Western U.S. Cities Run Rampant With Squalor
By James Murphy
The next time moviemakers in Hollywood need to film some scenes of societal breakdown, anarchy, and apocalyptic images, they can save a lot of money on their special-effects budget. All they need to do is load up their cameras and head down Hwy 101, get off at downtown and start filming the Skid Row district in Los Angeles.
They can point their cameras anywhere and be rewarded with stark, unsettling images of a major American city falling apart. A permanent stench of urine permeates the air, and trash is strewn everywhere. Makeshift encampments made with blankets and tarps exist among the urban concrete landscape. Lucky inhabitants of the area can sleep in abandoned vehicles or tents.
According to the Los Angeles Times, the population of Skid Row has increased more than 75 percent in the last seven years. Today, police estimate that as many as 55,000 men, women, and children are living on the streets in downtown Los Angeles. Reasons for that vary, but include a lack of affordable housing in California, a culture of rampant drug use, an epidemic of mental illness and, of course, illegal immigration.
In 2018, the City of Los Angeles documented a drop in the homeless population, but the city’s annual count of homeless individuals still showed that over 52,000 people live on the streets of L.A. Mayor Eric Garcetti, who was considering a presidential run, believes that the federal government needs to step up.
“It’s time for the federal government to step up too,” Garcetti said at the kick-off to 2019’s annual “homeless count” in Los Angeles. Garcetti suggested that Washington, D.C.’s homeless problem was worse than L.A.’s per capita. “[The homeless are] right next to the White House, right next to City Hall.”
“This is something where every government leader needs to put down partisanship and produce results.”
And even when low-income residents of Los Angeles can find a roof to live under, there’s a good chance that the place is infested with rats and the accompanying fleas. If Bubonic plague were ever to make a comeback, Los Angeles could be ground zero for it.
Los Angeles was once considered a paradise. Now, for many, it is a foul-smelling place bereft of hope. If homelessness in America had a capital, this would be it. But it’s far from the only place where squalor is spreading.
If you head north on I-5 from Los Angeles, you’ll eventually wind up in San Francisco, where Tony Bennett famously left his heart. Nowadays, the crooner’s ventricles must compete for space among discarded drug paraphernalia, increasingly aggressive panhandlers, and human feces in the streets.
Financial manager Bill Blain documented at Zero Hedge what he saw on a recent visit to the City by the Bay: “I found it quite shocking the number of folks sleeping rough on the sidewalks, the smell of weed and drug impedimenta everywhere, the filth, the mental illness and degradation on view just a few meters from the financial center driving Silicon Valley. It’s a city where the destitute seem to have become invisible to the Uber hailing elites.”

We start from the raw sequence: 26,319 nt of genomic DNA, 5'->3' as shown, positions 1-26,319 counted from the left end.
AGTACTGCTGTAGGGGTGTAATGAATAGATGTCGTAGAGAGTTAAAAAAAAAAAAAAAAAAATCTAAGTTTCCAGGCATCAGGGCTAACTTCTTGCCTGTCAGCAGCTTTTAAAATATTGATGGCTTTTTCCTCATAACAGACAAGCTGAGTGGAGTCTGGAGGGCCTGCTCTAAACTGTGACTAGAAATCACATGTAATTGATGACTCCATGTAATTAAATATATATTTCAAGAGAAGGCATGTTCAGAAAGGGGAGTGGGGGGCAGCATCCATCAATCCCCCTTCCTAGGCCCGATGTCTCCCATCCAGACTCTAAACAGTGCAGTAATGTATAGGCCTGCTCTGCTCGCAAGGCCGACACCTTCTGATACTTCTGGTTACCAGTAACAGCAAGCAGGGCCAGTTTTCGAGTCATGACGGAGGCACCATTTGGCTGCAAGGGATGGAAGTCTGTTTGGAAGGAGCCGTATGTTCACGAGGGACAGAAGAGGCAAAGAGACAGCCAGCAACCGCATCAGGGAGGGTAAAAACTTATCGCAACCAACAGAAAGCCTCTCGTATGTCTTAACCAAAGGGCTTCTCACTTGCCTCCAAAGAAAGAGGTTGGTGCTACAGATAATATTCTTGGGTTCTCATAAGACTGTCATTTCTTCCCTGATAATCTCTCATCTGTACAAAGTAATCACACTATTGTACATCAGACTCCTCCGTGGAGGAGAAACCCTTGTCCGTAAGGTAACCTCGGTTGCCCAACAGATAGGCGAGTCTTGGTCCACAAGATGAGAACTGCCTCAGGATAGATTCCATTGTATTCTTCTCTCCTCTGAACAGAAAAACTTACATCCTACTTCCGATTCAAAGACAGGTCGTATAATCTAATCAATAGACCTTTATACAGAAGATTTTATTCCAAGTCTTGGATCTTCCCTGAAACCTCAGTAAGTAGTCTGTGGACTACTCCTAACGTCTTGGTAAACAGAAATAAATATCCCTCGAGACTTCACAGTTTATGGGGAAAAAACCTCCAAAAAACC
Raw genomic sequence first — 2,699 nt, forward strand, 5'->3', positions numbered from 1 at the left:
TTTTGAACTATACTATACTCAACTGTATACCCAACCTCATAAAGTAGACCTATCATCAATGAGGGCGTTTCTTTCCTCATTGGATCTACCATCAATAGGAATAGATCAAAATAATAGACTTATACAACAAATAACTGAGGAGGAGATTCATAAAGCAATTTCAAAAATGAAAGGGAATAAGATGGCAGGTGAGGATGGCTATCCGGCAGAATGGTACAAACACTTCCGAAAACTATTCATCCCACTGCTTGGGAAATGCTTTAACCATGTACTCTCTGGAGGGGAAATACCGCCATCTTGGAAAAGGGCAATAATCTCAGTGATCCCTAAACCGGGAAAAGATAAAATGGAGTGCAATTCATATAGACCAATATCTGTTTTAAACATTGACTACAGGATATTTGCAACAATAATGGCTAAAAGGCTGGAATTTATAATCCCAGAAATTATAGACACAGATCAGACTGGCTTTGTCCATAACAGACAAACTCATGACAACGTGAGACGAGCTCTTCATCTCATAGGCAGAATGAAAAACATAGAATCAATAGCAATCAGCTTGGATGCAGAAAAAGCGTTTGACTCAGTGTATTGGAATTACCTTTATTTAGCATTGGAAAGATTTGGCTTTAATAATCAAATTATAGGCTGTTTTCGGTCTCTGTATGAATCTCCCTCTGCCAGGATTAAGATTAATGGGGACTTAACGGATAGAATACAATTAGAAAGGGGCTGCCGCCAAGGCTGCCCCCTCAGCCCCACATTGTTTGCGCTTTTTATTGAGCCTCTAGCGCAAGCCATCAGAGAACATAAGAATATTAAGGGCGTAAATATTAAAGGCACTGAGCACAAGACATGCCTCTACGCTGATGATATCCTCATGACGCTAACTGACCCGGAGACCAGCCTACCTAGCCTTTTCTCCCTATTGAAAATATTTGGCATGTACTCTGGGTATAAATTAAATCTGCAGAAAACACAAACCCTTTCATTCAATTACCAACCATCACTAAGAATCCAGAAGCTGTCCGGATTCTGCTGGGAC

Last year, NBC Bay Area conducted an unofficial survey of a 153-block area of the city. The survey found trash on every block, more than 300 piles of human feces on 96 of those blocks, and more than a hundred used drug needles just lying on the streets of the city.
San Francisco is one of the wealthiest cities in the world. It is now, also, one of the most disgusting.
But that’s not where the disgust ends. Another 650 miles up I-5 is the City of Portland, Oregon, a hotbed of progressive politics, Antifa thugs, and filth.
“Our city has become a cesspool,” said Daryl Turner, the president of the Portland Police Association. “Livability that once made Portland a unique and vibrant city is now replaced with human feces in business doorways, in our parks and on our streets.”
According to Turner, Portland Mayor Ted Wheeler has told police officers to look the other way on certain crimes committed by homeless persons.
Completing the trip up I-5 brings us to Seattle, Washington. Seattle’s homeless problem has been described as the worst in the United States per capita. King County, where Seattle is the principal city, has the third-highest population of homeless people in the United States — only Los Angeles and New York have more.
Similar scenes of squalor abound in Seattle. Trash collects in heaps under highway overpasses, where the homeless gather to escape the city’s famous rain.
Two building booms are happening simultaneously in Seattle. In one, high-tech towers are sprouting up all over the city, representing wealth and new business. The other features blue tarp, tents, and the accompanying clutter and stench of the unwashed and underfed communities of still more homeless persons.
In Seattle and the other cities, the homeless tend to gather in communities; encampments of their own making. By banding together, the homeless feel a sense of security in being among others in similar circumstances. In 2017, the Seattle City Council voted to allow three more encampments of up to 100 residents each.
“Permitted encampments are not, in my view, a long-term strategy to end homelessness,” said then-Seattle Mayor Ed Murray. “But planned, organized encampments have less impact on our neighborhoods and provide a safer environment than what we see on our streets today.”
All of these cities have several things in common. They are all places of great wealth. They all throw millions of dollars at their homelessness problem with little to no result. And all have been governed by leftists for literally decades.
Image: yhelfman via iStock / Getty Images Plus
Published with Permission of TheNewAmerican.com